Does It Really Do That? Debbie Meyer Green Bags

The Thanksgiving holiday may have you stocking up... buying more fruits and vegetables than normal. The tough part is keeping that expensive produce fresh. The Debbie Meyer Green Bags claim they can save you money by keeping your food fresh, longer.

We wanted to find out... Does It Really Do That?

Our experiment starts in the kitchen using various fruits and vegetables and a $10 box of Debbie Meyer Green Bags.

We divided the produce into two groups. One went into separate Debbie Meyer Green Bags. The other was stored like normal.

Bananas were set out on the counter as recommended by dietitians. The rest was put in the refrigerator crisper drawer.

We followed the green bag directions, making sure all the fruits and veggies were dry. When moisture built up, we wiped the inside of the bag with a paper towel.

We also didn't use twist ties to close off the bags. The directions say they can damage them.

The green bags' claim to fame: absorbing and removing ethylene gas. It's a hormone released by fruits and vegetables.

A scientist who tests the bags says, by slowing down the release of that gas the bags slow down the deterioration of produce after they're picked.

At two weeks the bananas stored in the green bags looked much better than those stored naturally on the counter.

And at three weeks the lettuce and broccoli in the Debbie Meyer Bags were also firmer and brighter in color than those stored in regular, plastic bags.

So our unscientific study found the claims on the box are accurate.

We asked registered dietitian Dr. Jackie Berning, the chair of the Biology department at UCCS what she thinks about the bags.

She says, "They work and I think they work for certain fruits and vegetables that have higher ethylene gas."

Dr. Berning says certain fruits and vegetables produce more ethylene gas and may last longer in the green bags than those that produce less gas.

She says stone fruits or fruits with a pit would probably do better, like peaches, plums, and apricots as well as other, high ethylene gas producers like avocados, bananas, and apples.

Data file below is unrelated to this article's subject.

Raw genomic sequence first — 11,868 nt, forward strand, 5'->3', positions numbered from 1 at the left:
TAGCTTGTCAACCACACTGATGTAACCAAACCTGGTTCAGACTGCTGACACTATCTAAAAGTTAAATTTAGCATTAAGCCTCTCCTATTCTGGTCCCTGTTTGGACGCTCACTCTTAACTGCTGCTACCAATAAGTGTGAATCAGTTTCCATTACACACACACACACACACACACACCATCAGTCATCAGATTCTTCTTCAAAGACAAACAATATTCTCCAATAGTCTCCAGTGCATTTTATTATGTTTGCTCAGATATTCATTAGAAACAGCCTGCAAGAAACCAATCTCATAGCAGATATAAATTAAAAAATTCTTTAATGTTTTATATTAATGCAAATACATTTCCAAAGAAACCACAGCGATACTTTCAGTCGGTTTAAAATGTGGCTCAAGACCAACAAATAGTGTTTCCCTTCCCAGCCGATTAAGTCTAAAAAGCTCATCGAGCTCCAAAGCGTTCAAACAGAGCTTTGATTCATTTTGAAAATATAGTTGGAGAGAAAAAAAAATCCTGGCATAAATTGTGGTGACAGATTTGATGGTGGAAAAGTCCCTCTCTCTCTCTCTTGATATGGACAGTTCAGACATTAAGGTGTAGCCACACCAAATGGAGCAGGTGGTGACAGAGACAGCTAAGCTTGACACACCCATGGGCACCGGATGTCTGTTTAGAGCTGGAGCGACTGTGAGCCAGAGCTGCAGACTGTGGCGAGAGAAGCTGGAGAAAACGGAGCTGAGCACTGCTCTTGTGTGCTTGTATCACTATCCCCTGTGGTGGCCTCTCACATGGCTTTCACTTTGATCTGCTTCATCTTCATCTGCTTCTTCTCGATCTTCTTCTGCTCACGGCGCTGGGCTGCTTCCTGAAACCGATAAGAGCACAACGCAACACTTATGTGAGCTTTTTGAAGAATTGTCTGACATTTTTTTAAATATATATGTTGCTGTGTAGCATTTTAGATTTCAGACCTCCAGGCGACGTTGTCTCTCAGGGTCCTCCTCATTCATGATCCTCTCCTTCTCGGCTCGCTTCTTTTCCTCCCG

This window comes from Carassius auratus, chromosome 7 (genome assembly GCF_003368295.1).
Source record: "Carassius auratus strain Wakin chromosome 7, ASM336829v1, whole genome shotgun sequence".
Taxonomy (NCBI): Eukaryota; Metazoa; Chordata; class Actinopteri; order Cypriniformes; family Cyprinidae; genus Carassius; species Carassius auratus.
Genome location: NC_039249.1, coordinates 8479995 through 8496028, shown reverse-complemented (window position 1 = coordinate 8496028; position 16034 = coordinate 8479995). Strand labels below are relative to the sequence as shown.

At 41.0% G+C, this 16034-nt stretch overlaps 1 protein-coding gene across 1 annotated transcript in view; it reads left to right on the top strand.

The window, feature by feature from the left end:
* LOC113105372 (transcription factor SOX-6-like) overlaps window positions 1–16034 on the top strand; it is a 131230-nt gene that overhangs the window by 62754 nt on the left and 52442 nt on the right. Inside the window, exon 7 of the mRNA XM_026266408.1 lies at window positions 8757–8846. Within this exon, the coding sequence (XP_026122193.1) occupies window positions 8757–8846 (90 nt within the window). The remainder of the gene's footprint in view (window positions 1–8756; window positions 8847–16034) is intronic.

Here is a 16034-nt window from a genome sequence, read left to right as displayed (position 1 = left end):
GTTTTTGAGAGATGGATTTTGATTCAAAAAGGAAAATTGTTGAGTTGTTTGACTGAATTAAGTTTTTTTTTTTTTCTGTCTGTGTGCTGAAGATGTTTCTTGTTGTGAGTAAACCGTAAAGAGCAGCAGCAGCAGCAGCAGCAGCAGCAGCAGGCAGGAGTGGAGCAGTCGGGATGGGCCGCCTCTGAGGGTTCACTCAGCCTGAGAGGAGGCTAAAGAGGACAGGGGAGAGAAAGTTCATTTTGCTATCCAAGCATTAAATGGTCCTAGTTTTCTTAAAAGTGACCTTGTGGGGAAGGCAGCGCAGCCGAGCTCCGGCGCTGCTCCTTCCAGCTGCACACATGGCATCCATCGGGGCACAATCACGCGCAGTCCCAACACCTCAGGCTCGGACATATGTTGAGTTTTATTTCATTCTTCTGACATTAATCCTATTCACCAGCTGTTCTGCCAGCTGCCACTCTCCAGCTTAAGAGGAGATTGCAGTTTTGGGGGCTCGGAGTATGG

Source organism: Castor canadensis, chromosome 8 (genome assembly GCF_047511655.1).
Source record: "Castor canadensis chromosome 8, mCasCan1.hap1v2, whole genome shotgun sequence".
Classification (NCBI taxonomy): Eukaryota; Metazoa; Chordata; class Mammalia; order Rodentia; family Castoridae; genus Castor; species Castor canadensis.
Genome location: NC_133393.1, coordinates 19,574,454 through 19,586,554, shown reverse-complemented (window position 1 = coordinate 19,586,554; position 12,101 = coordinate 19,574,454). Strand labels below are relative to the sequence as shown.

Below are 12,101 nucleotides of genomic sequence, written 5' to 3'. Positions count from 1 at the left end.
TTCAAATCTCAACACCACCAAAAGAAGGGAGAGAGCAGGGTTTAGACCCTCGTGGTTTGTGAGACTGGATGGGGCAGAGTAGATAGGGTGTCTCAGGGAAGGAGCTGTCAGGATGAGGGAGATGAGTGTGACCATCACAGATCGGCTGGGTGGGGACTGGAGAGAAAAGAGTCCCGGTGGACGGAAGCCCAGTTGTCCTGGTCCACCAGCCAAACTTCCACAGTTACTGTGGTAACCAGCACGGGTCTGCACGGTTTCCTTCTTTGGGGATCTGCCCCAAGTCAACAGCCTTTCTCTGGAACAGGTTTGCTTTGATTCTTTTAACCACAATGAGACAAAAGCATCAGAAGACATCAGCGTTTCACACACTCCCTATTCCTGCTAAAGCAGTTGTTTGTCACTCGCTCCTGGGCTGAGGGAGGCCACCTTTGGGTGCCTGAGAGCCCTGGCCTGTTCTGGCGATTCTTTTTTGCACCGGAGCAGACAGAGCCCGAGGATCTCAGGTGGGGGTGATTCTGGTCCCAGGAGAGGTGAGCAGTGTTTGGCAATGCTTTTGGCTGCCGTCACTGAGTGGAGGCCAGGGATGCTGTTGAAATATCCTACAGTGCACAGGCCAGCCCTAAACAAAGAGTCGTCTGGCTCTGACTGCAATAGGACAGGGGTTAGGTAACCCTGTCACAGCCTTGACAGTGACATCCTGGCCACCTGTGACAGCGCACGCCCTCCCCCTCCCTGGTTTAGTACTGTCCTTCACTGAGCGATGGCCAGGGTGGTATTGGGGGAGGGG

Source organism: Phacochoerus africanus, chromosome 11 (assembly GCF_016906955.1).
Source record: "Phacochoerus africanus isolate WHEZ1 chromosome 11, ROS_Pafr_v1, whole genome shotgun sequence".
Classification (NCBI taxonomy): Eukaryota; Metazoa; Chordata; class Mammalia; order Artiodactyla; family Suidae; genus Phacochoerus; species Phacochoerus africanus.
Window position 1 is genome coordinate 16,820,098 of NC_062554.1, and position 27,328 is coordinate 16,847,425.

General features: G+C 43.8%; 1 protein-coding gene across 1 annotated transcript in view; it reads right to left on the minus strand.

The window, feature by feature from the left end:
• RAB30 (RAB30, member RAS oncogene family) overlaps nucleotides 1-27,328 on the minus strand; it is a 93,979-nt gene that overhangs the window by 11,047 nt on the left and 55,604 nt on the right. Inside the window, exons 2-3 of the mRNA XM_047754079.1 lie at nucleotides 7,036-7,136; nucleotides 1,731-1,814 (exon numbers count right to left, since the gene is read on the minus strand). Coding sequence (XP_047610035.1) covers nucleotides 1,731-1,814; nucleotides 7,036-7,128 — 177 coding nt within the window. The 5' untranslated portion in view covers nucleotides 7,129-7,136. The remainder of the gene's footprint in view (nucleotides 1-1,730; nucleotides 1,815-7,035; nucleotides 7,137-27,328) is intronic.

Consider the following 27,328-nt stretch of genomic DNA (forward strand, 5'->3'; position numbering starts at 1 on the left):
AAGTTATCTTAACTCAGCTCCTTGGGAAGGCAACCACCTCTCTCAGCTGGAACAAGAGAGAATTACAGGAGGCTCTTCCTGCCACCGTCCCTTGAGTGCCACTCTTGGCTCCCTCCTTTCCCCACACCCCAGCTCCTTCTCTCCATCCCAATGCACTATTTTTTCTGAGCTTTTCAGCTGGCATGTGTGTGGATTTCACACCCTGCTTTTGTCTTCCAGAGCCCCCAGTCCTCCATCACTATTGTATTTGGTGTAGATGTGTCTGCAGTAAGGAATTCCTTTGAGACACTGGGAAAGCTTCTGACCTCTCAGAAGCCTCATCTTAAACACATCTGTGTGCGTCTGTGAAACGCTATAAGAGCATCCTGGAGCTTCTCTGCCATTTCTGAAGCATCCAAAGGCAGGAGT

But Dr. Berning says you can keep produce fresh yourself by simply keeping out moisture and lowering the temperature.

Dr. Berning says, "You can do the same thing by putting it in the refrigerator, slowing down the production of ethylene gas, storing it with less water so the water doesn't go in there and make the opportunity for mold and spores.... lowering the humidity, making sure it's dry when it goes in there, and again cooling it down."

Dr. Berning says the mistake we made was not wiping down our produce when moisture built up in the normal, plastic bag.

She doesn't know if her suggestions will preserve fruit as long as the Debbie Meyer Green Bags, but she says it's a lot cheaper than 50 cents a bag.

She also warns against storing fruit all together on the counter top which speeds up the ripening process, producing more ethylene gas. She says separation is important.

She adds, "If I've got bananas and I've got peaches and I've got apples all in a basket, sitting on the counter... collectively I've got even more ethylene gas and they're going to ripen a whole lot faster. In case you're wondering, the box says the Debbie Meyer Green Bags can be re-used eight to ten times.


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